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Depressed but sober . . .
Jim Carrey told CBS's "60 minutes" that he is better able to deal with depression now that he no longer touches Prozac and alcohol.

Carrey said he took Prozac for a long time but the drug didn't cure his depression.

"I had to get off at a certain point because I realized that . . . everything is just OK." "It feels like a low level of despair you live in, where you're not getting any answers but you're living OK, and you can smile at the office," he said.

Carrey says he still has bouts of depression but manages.

"I rarely drink coffee. I am very serious about no alcohol, no drugs," he said. "Life is too beautiful."

Rubbed the wrong way ...

Sopranos star Jamie-Lynn DiScala, who recently signed with an offshore gambling company to raise awareness and money to fght eating disorders, abruptly ended the relationship Saturday after a casino exec called her fat, then scrawny, according to the New York Daily News.

Dennis Rose, senior vice president of the Trinidad-based In his announcement of the deal, Rose cracked: "Why did we hire her? Mainly because she was fat, then scrawny, and finally found a way to control her eating disorder."


"She was devastated, absolutely devastated," he said during a conference
Diva is all mom . . .

Diana Ross looked every inch the diva as she pulled up to Musictech College in St. Paul, Minn., in a black stretch limo and emerged, wrapped in a thick fur coat and wearing dark sunglasses.

Striding across a specially rented red carpet leading to the school door, Ross beamed as she accepted a bouquet of white roses and signed record albums held out for her autograph.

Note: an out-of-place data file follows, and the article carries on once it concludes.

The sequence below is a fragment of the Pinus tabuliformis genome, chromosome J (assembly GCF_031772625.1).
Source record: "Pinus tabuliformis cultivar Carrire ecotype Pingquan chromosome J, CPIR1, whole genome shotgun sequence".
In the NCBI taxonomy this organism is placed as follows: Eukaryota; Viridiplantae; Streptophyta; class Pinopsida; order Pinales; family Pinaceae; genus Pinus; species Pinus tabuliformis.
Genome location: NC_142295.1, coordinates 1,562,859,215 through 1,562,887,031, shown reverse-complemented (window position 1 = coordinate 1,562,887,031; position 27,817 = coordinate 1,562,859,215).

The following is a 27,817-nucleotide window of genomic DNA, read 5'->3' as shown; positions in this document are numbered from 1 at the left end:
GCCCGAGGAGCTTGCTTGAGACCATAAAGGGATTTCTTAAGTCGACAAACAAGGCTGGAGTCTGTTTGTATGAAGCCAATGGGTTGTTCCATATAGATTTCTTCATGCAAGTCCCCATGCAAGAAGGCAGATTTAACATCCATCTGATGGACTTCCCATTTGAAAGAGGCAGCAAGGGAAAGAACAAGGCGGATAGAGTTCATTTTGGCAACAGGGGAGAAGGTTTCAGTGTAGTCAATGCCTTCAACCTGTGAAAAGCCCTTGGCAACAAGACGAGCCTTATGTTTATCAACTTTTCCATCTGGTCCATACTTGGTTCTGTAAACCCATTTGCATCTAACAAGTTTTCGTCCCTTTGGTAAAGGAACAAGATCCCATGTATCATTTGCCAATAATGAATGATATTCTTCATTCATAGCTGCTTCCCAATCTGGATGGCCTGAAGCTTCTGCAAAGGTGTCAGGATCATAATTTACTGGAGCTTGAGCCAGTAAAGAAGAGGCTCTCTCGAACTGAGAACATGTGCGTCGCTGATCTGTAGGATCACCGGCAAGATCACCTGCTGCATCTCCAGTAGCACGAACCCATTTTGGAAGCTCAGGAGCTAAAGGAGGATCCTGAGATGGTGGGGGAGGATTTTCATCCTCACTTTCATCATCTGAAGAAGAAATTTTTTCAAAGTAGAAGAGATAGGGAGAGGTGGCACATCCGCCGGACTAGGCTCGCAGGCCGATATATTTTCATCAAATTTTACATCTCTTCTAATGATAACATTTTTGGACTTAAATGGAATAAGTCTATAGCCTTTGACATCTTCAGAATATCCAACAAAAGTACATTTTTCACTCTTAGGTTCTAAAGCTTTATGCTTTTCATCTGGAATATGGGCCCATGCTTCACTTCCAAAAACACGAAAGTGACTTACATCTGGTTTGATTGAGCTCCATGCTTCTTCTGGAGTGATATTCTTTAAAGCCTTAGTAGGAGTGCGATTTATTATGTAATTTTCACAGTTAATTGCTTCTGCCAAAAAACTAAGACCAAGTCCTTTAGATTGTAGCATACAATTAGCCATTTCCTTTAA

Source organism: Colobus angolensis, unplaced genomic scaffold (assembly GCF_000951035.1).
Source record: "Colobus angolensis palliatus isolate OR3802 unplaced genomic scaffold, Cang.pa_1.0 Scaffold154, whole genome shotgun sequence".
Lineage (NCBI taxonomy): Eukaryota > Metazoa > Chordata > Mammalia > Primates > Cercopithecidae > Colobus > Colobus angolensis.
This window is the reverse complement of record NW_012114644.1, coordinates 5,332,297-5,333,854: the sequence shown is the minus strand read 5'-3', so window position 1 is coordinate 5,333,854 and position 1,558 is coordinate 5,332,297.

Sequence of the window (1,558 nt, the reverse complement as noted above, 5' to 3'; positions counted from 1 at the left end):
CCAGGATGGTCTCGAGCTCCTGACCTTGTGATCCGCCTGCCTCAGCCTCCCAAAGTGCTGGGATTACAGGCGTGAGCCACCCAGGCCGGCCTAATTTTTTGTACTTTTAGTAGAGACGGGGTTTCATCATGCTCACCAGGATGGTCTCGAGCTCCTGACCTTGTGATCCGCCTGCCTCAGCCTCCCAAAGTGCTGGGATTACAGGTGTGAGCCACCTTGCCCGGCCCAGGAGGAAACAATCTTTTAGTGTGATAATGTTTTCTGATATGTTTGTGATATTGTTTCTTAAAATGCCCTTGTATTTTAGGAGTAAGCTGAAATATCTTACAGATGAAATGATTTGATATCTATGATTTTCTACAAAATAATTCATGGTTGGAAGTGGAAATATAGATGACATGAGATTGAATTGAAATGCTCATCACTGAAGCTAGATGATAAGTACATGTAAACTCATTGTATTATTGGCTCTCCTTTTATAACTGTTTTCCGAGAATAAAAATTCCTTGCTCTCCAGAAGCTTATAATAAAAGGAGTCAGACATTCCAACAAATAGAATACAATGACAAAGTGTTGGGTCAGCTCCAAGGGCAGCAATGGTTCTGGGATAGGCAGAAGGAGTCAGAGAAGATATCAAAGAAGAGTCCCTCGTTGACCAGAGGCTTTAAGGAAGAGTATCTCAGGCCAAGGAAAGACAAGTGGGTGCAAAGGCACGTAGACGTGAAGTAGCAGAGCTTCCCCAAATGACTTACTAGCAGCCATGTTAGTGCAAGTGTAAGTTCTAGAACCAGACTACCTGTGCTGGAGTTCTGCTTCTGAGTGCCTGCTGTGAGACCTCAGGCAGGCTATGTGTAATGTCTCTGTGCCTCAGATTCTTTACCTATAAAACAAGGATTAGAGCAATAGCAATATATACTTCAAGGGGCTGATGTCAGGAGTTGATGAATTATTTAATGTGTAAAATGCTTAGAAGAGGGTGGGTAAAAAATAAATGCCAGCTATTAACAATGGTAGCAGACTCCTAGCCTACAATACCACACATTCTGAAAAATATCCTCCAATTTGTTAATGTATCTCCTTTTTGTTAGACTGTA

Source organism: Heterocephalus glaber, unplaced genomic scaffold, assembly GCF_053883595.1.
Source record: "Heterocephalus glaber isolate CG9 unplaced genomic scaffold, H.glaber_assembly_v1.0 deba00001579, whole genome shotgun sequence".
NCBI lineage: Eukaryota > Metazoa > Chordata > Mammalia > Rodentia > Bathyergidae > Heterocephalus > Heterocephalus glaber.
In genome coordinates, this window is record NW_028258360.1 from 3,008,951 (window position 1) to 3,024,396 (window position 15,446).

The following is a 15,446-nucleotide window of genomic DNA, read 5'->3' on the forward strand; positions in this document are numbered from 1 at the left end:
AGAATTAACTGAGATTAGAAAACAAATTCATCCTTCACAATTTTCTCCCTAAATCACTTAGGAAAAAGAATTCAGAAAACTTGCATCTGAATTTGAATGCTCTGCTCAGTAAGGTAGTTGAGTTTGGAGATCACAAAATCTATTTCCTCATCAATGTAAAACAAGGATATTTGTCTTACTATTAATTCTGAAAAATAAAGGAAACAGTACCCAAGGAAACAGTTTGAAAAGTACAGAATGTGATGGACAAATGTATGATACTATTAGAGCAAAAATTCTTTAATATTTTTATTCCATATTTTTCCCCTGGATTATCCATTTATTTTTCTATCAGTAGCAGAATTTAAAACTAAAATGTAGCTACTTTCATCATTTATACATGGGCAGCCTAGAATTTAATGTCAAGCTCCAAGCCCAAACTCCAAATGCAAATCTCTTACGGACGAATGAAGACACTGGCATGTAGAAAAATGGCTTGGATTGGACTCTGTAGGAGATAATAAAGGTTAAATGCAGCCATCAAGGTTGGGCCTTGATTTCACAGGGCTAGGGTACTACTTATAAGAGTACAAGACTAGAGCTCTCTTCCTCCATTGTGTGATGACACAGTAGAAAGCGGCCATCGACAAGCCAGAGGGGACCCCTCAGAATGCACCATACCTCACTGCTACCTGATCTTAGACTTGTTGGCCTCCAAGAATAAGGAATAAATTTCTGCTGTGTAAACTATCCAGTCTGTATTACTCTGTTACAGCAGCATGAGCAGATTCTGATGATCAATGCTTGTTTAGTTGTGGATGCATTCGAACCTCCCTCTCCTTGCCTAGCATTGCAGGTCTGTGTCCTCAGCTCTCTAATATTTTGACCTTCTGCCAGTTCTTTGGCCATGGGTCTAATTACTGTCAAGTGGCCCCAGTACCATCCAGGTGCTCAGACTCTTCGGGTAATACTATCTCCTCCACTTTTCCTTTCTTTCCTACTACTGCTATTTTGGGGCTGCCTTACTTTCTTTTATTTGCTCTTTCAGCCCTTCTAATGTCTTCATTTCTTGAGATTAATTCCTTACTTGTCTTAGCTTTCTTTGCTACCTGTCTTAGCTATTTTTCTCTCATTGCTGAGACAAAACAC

But inside the small music conservatory, where a new full scholarship was named in her honor Saturday, Ross told an audience of more than 100 students that it's not "divadom" that defines her - it's motherhood.

"I'm more a mom than I am a celebrity, even though I know you know me as a celebrity. I'm a mother first," she said.

Ross, who has had her ups and downs in nearly 40 years in the music business, said she has always believed in herself.

"I actually don't remember ever not believing in myself," said Ross, 60. "I was brought up in the Brewster projects in Detroit and I always knew that there was a way out."

Speaking out ...

Prince William supported the oftcriticized behavior of his brother, Prince Harry, and stuck up for his father, Prince

weekend, AP reports.

Prince Harry has matured and simply does what he thinks is right, the 22- year-old William said of his younger brother, who landed in tabloids recently after scuffling with paparazzi outside a London nightclub.

William, who is second in line to the British throne, also said he wished the media would focus more on the charitable work done by his father. A recent scandal has centered on a memo written by Charles that criticized British schools for offering children too much false selfesteem and not enough realistic criticism.

"I just wish more of his charitable work was concentrated on because he does do a hell of a lot of work," William said. "I just really hold him in great admiration about the amount of time he gives up to do work here and there."